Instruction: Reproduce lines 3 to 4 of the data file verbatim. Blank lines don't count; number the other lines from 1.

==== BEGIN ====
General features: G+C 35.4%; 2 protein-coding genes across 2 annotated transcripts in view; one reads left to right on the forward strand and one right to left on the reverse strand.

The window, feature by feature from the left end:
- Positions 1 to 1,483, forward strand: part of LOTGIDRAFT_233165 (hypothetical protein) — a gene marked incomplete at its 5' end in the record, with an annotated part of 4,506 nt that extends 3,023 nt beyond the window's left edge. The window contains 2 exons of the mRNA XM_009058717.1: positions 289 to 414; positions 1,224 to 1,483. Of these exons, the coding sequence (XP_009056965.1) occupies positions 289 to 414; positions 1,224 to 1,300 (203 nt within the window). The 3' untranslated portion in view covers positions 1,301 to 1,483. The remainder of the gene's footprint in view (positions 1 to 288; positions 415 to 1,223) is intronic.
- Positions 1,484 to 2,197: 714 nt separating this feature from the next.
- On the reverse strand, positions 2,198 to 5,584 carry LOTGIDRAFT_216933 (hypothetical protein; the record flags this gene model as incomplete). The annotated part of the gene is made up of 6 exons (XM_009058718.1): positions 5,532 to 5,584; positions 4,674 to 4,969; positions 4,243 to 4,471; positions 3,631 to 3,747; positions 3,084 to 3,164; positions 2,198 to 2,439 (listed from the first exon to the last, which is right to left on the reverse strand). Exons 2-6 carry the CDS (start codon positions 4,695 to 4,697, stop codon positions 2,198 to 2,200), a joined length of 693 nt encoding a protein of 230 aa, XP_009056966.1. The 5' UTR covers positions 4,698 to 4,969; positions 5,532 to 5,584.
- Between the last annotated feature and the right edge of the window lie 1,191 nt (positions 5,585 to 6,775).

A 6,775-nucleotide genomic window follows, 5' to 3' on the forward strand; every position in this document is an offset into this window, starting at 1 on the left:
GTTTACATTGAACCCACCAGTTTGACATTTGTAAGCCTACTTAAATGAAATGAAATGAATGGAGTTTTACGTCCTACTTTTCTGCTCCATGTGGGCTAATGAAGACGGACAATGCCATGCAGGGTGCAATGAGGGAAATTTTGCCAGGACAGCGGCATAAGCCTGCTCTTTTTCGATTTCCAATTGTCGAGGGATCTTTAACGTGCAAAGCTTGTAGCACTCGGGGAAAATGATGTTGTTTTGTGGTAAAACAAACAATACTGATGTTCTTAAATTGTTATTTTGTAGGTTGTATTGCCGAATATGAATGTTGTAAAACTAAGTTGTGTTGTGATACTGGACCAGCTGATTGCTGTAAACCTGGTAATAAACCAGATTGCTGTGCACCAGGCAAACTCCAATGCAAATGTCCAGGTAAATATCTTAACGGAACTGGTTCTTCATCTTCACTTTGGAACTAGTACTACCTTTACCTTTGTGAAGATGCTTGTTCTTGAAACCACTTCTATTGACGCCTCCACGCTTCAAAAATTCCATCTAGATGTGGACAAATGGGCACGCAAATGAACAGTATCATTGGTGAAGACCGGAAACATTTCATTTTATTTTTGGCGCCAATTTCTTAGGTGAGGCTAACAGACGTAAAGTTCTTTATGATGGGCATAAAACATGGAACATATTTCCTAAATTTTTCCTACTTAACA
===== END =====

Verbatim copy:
- Positions 1 to 1,483, forward strand: part of LOTGIDRAFT_233165 (hypothetical protein) — a gene marked incomplete at its 5' end in the record, with an annotated part of 4,506 nt that extends 3,023 nt beyond the window's left edge. The window contains 2 exons of the mRNA XM_009058717.1: positions 289 to 414; positions 1,224 to 1,483. Of these exons, the coding sequence (XP_009056965.1) occupies positions 289 to 414; positions 1,224 to 1,300 (203 nt within the window). The 3' untranslated portion in view covers positions 1,301 to 1,483. The remainder of the gene's footprint in view (positions 1 to 288; positions 415 to 1,223) is intronic.
- Positions 1,484 to 2,197: 714 nt separating this feature from the next.